NSPA Writer of the Year portfolio

    I’ve always been told I’m a bit of a loudmouth. 

    Spurting my unsolicited opinions, questioning everything and really analysing/overanalyzing the world around me- c’est moi. It stems from a love for life, a deep yearning to capture and explore the moments around me. Alas, I found my way to room 134, home of McCallum journalism, ready to raise a ruckus. 

    And I did raise a ruckus. Except, said ruckus was different than what I’d originally pictured. My first story, “To Annotate or Not to Annotate: That is the Question,” was cut from our first issue about an hour before we sent it to print. A real blow, I know. Turns out that “news” stories are different from “opinions” stories. This is when I learned the word that would haunt me for the rest of the year- editorializing. OK, point taken. Next issue, I wrote “Perpetuating The Fight Against Climate Change(which I am including in this portfolio). This time, there was a slightly better outcome: my story wasn’t cut, but it was moved to “opinions” about four hours before we sent it to print (running late… perhaps this is a recurring theme). 

    Jokes aside, issue three was really where I found my groove. Actually committing from the beginning this time to writing an opinion piece, I wrote “Happy Challahdays,” a personal column of sorts depicting my struggles of being Jewish during Christmas/holiday season at school. This time there was no hiccup in getting my story published. I never viewed this story as some ground-shattering piece, just me telling a funny anecdote of me singing the wrong holiday songs and directing some somewhat sarcastic hits at the American school system. But then I saw how good, authentic journalism has the power to impact people. A mom who I don’t know commented on the story saying how she went through the same experience, and teachers started to say “holiday break” instead of “Christmas break” more often, and people struck up conversations with me about how Christianized America is. 

    Good journalism does good things. Authenticity and a little humor do magic. These were the lessons I walked away with from what I deemed my first wholly successful journalism story. 

    And thank lord I had some experience under my belt before the craziest thing to ever grace my life happened. COVID-19 became the phenomenon that consumed American minds, hearts and lives. The lives and livelihoods of hundreds of thousands of Americans were permanently intertwined with COVID, each affected in their unique ways. So with the promise to stay authentic to myself and to the people I was to write about, I set out to document these unprecedented times of hope, fear, despair and in more than a few cases, puppies (you’ll see). 

    All three COVID-19 stories I’m submitting in this portfolio are extremely dear to me. Each represent one of the three elements I think define the COVID-19 experience: shock, hope and bravery. 

    Shock is represented in “Amid coronavirus fears, city cancels SXSW.” Told through the heartfelt anecdotes of MAC students and families involved in the festival, the story encompassed the surprise, anger and fear present when COVID switched from being “over there” to being “over here.” 

    Hope is demonstrated in “Pandemic prompts proliferation of puppy parents,” a story about four new McCallum teachers turned puppy parents. Let’s face it, people love a good story about animals. Overflowing with love, light and puns, and with a featured quote about dog pee, my goal with this story at first was simply to bring a smile to the readers face. But as I continued writing my story, talking to the new puppy owners who gushed and gushed about their new pooches, I realized that this was more than a feel-good piece. “Proliferation of puppy parents” was about people finding light in the dark, about staying positive and making the most out of a pretty sucky situation. Not to mention the New York Times published virtually the same article as me eight days later. Imitation is the sincerest form of flattery.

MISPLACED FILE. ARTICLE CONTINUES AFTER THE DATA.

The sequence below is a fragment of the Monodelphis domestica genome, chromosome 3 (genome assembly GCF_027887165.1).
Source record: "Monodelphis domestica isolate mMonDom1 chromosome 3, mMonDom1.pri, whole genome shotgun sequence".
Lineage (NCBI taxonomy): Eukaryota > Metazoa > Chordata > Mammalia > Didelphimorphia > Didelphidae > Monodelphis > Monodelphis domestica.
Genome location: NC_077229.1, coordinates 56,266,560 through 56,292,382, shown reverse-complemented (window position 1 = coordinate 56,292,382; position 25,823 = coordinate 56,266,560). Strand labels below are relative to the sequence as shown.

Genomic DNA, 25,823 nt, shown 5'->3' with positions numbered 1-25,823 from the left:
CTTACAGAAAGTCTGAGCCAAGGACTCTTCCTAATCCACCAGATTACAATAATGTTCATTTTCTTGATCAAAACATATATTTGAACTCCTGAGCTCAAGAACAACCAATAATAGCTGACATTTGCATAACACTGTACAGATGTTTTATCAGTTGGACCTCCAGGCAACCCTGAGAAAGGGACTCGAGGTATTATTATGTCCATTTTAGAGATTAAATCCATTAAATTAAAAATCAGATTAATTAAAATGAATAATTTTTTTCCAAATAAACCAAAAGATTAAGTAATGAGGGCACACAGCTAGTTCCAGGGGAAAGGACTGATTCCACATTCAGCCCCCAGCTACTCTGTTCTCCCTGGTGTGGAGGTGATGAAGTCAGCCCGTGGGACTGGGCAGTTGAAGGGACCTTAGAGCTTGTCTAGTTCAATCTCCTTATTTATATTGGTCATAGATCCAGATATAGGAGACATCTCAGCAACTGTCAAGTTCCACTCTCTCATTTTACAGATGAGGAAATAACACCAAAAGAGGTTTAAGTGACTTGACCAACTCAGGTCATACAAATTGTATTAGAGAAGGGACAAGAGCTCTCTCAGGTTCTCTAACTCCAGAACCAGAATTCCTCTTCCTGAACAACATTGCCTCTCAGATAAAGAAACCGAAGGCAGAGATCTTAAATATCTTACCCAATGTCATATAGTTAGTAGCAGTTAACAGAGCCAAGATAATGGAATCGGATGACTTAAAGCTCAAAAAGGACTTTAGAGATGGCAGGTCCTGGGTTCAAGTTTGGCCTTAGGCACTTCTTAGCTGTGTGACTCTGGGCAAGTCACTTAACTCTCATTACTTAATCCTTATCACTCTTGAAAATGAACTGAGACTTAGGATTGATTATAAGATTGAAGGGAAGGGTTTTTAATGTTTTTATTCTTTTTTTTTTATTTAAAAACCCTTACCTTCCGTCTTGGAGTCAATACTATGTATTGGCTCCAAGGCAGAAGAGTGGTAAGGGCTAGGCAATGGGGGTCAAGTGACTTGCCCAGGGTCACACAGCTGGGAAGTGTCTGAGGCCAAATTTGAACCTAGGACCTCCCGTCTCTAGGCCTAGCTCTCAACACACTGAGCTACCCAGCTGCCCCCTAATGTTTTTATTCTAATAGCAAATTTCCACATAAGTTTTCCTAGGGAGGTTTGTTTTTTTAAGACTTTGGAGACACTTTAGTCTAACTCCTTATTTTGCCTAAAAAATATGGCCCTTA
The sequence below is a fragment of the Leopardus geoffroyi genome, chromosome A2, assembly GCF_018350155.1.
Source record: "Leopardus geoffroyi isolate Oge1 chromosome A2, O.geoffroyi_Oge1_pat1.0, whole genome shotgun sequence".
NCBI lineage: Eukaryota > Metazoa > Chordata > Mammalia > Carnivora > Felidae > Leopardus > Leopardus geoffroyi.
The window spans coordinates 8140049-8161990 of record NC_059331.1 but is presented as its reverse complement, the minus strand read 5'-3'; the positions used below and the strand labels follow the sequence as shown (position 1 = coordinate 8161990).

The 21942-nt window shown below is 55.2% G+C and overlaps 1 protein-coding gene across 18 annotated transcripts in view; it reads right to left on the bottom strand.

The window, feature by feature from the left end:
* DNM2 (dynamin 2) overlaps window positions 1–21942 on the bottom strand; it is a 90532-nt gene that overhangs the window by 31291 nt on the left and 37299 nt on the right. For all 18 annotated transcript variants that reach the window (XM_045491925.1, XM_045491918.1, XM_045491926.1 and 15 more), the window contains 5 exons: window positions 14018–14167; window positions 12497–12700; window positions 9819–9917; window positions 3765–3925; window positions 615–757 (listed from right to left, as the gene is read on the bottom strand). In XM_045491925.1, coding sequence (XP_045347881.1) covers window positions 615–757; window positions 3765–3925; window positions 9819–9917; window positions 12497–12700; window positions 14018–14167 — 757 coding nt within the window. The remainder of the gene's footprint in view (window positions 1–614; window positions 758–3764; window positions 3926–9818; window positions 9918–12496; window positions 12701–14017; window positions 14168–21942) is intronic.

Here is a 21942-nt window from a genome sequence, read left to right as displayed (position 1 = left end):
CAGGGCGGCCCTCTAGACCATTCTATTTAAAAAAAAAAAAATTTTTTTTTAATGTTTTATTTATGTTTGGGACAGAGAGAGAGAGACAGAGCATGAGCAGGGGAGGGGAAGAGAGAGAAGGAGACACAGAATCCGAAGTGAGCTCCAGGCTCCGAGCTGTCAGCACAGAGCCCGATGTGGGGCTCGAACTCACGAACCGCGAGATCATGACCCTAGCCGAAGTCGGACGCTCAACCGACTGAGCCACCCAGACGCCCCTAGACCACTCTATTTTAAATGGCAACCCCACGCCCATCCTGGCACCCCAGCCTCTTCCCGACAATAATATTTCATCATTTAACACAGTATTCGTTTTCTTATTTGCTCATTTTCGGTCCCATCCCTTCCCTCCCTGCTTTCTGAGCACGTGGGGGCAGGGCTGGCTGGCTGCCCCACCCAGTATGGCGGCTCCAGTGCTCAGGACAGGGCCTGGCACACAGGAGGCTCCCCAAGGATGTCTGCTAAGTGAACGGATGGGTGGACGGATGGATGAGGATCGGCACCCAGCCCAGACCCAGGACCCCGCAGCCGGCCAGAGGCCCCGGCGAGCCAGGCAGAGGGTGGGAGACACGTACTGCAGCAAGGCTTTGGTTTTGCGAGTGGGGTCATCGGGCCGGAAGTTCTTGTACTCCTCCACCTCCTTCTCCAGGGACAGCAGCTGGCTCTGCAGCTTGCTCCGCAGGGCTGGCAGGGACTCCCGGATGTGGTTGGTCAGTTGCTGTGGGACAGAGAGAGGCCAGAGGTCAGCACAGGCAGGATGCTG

Lastly is bravery, exemplified in “From the band hall to the COVID-19 hospital unit,” a feature about Lindsey Wagner, a McCallum alum who is now working full time as an ICU nurse. Nothing has ever affected me as much as hearing Lindsey’s stories. Hearing the resilience, pain and hope in her voice, her admittance of being scared, of feeling alone, and her post-interview email explaining she tested positive for COVID-19 all hit me like a rock. It took a lot of work and restraint to not turn this piece into a feature simply about how amazing Lindsey is. There was about three or four rounds of edits where I was told to tone down my flattery and editorializing regarding Lindsey. But eventually we hit gold. This piece transcends the individual story of one ICU nurse, instead painting an accurate and authentic picture of what happens in the COVID-wing and making clear through reporting the importance of social distancing among other measures. It was important, I thought, to start the story with Lindsey as a high school student in the band room at our school, because it proves that the people you see in your math class, the hallway, or in this case, the band hall, may one day grow up to be heroes. 

    To me, journalism, at its core, is simply just storytelling. Sometimes there’s a smile. Or a laugh. Or a grimace, or a sinking feeling of dread or even a tear. Good journalism is authentic journalism. As journalists, we’re trusted to tell the truth. 

    But who said the truth couldn’t be a beautiful thing?